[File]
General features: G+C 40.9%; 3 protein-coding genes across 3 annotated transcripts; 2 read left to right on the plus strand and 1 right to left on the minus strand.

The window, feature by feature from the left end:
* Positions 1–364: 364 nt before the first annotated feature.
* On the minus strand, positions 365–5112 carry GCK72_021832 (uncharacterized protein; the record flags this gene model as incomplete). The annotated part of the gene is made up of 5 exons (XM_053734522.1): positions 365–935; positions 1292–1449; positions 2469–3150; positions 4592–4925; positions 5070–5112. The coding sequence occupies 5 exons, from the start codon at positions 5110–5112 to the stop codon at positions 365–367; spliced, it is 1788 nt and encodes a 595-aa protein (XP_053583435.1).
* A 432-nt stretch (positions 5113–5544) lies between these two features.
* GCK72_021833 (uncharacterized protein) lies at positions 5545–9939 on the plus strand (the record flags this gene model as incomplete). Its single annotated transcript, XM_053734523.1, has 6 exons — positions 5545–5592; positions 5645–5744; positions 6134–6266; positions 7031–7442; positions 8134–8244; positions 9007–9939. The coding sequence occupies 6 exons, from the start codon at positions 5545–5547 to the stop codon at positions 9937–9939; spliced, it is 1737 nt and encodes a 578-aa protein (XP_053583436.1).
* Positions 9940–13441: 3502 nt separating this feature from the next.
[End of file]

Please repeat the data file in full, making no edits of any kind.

General features: G+C 40.9%; 3 protein-coding genes across 3 annotated transcripts; 2 read left to right on the plus strand and 1 right to left on the minus strand.

The window, feature by feature from the left end:
* Positions 1–364: 364 nt before the first annotated feature.
* On the minus strand, positions 365–5112 carry GCK72_021832 (uncharacterized protein; the record flags this gene model as incomplete). The annotated part of the gene is made up of 5 exons (XM_053734522.1): positions 365–935; positions 1292–1449; positions 2469–3150; positions 4592–4925; positions 5070–5112. The coding sequence occupies 5 exons, from the start codon at positions 5110–5112 to the stop codon at positions 365–367; spliced, it is 1788 nt and encodes a 595-aa protein (XP_053583435.1).
* A 432-nt stretch (positions 5113–5544) lies between these two features.
* GCK72_021833 (uncharacterized protein) lies at positions 5545–9939 on the plus strand (the record flags this gene model as incomplete). Its single annotated transcript, XM_053734523.1, has 6 exons — positions 5545–5592; positions 5645–5744; positions 6134–6266; positions 7031–7442; positions 8134–8244; positions 9007–9939. The coding sequence occupies 6 exons, from the start codon at positions 5545–5547 to the stop codon at positions 9937–9939; spliced, it is 1737 nt and encodes a 578-aa protein (XP_053583436.1).
* Positions 9940–13441: 3502 nt separating this feature from the next.